With almost every asset purchase comes a slew of documents such as contracts, warranties or service guides. On top of this there may be blueprints, diagrams, schematics or other documents in addition to the vendor information that needs to be kept organized. Do you know where your asset documentation is at and how it much it costs your facility to manage the paper flow? Let us paint a picture here for you.

Document Answers You Should Know

In an effort to keep this post as concise as possible the following sections/questions are designed to help you understand the costs of manual document management:

How Are Asset Documents Handled At Your Facility?

  1. How many documents are associated with each asset? For example: vendor contact information, warranty, service contract etc…
  2. How many assets share documents? For example: a warranty may cover several assets purchased at the same time like HVAC fans.
  3. How are documents accessed, how often and by whom?
  4. How many vendors do you have per type of asset (such as elevators, chillers, boilers or HVAC)? Very important to know if you have multiple facilities or duplicate assets.
  5. Do individual facilities keep their own documents or are they stored at the home office or central location?
  6. Who in your organization knows what documents you have and how to retrieve them?
  7. How long does it take to retrieve a document?
  8. When an asset document request is made, does the person requesting the document get a copy or an original?
  9. How many copies of asset documents do you make each year?
  10. How many documents can’t be found?

Asset Management Requires Accessible Documents

Whether you are in hotel facilities management or plant management you have assets of different ages. Some assets are under warranty, some have service agreements and others have been around so long the rust is the only thing holding it together (no manager jokes here – lol). In addition, a multi-property facility such as a hotel might have multiple vendors performing the same function. An example of this is a different elevator service company for each property.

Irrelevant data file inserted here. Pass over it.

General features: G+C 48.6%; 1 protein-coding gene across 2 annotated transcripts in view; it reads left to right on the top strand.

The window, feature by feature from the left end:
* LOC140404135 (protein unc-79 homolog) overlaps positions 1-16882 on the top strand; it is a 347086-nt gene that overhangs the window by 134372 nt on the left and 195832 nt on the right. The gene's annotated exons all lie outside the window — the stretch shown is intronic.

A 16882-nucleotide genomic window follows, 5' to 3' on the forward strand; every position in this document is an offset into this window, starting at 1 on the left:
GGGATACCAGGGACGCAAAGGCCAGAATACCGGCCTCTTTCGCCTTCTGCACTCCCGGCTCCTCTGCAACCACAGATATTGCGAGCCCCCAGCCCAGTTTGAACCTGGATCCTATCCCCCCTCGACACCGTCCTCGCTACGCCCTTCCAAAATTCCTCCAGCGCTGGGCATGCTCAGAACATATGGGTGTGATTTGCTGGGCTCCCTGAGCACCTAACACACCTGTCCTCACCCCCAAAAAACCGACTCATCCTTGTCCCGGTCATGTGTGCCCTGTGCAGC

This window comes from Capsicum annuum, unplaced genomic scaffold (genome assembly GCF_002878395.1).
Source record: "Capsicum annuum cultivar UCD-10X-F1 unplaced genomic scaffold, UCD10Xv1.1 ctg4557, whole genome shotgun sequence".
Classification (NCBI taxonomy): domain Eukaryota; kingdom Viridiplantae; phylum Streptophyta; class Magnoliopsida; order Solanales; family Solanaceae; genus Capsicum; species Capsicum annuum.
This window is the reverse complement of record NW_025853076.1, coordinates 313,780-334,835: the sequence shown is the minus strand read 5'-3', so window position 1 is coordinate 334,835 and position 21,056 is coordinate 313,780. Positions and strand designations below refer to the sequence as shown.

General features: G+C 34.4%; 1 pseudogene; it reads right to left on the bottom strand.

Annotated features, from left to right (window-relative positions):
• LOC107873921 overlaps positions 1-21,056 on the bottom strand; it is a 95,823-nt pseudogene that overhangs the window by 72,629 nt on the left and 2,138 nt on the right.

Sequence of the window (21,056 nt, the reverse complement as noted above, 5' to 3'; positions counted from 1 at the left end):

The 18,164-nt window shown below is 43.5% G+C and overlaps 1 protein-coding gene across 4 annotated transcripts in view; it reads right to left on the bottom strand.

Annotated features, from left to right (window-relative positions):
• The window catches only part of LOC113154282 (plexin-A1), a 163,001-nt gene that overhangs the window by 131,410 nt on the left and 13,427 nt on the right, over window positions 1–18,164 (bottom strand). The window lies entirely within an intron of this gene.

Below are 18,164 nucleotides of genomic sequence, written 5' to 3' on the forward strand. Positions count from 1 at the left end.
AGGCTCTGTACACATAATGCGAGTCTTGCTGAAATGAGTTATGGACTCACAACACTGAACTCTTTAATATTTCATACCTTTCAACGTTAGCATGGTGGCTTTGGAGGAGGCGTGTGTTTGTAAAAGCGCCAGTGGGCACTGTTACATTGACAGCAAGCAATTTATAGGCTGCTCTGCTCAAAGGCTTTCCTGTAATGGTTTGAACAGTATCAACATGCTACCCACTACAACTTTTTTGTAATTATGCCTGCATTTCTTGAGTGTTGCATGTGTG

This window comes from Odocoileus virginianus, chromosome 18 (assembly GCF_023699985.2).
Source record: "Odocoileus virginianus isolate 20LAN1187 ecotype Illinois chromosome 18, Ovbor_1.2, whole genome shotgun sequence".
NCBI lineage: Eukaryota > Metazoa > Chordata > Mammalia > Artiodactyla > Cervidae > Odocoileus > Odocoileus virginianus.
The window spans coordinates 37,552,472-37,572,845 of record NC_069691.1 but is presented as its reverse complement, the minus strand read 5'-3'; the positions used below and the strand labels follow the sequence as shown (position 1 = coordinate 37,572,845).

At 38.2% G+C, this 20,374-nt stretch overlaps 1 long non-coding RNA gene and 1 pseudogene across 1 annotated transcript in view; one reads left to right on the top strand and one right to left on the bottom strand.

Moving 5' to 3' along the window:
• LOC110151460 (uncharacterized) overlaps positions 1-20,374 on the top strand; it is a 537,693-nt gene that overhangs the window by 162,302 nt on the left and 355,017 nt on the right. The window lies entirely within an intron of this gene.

Paper, paper everywhere and nowhere can the right document be found. Part of good asset management is being able to find the right information at the right time. With this in mind, there might be an opportunity for document and vendor improvement if your facility (multiple or individual facility):

  • Is unable to quickly determine the quality of vendors. This includes promptness, pricing, quality of work, terms of service and so on.
  • Cannot identify how many vendors you use. How many different elevator service companies do you use?
  • Cannot compare contracts across similar vendors to consolidate vendors and services. For example: Can elevator contracts be consolidated to one or two vendors depending on city, region or country?
  • The only copy of the service agreement is covered with coffee stains in a file cabinet and the boss is out of town when the elevator breaks down.
  • The only time you think about the contract is when you are stuck in an elevator.
How do Your Facilities Stack Up?

If you are like most facilities management, you probably don’t have an answer to many of the preceding questions. Do not worry, you are not alone. The following are some interesting statistics regarding document handling:

Interesting Paper flow Statistics

Source: Coopers & Lybrand

Source: AIIM, Forrester, Star Securities, US Department of Labor

How much money do you figure is going out the door due to poor document management?

Document Management In an EAM

It is easy to understand how paper can create bottlenecks, lost time, wasted administrative labor and drain the patience from reasonable people. The good news is there is an easier way to handle documents specifically associated with asset management. The solution is Enterprise Asset Management (EAM) software. EAM software works by creating an asset database that can:

  • Collect asset detail such as location, physical description, vendor information, barcode, age, condition and virtually any other information a facility wishes to track.
  • Allows document uploads. Any document file (PDF, WORD, XLS, JPG etc.) can be loaded and assigned to an asset or multiple assets.
  • Allows the setting of access rights for who can view the document.
  • Allows you to pull up documents using a variety of search criteria. For example: all elevator contracts or all building warranties.
  • Enable the setting of customizable summary records with facility defined fields of importance. In other words a summary record will exist showing key facts without opening the entire document.
  • Full document views are available on any PC with access rights. No more lost documents, copying or filing issues.
  • Increase centralization of vendor management and corporate wide asset/vendor decisions

Document handling with an EAM is not only a timesaver for management but can be a huge costs savings according to the paper flow statistics above. EAM document handling is just one way an EAM system can directly impact the bottom line of an organization.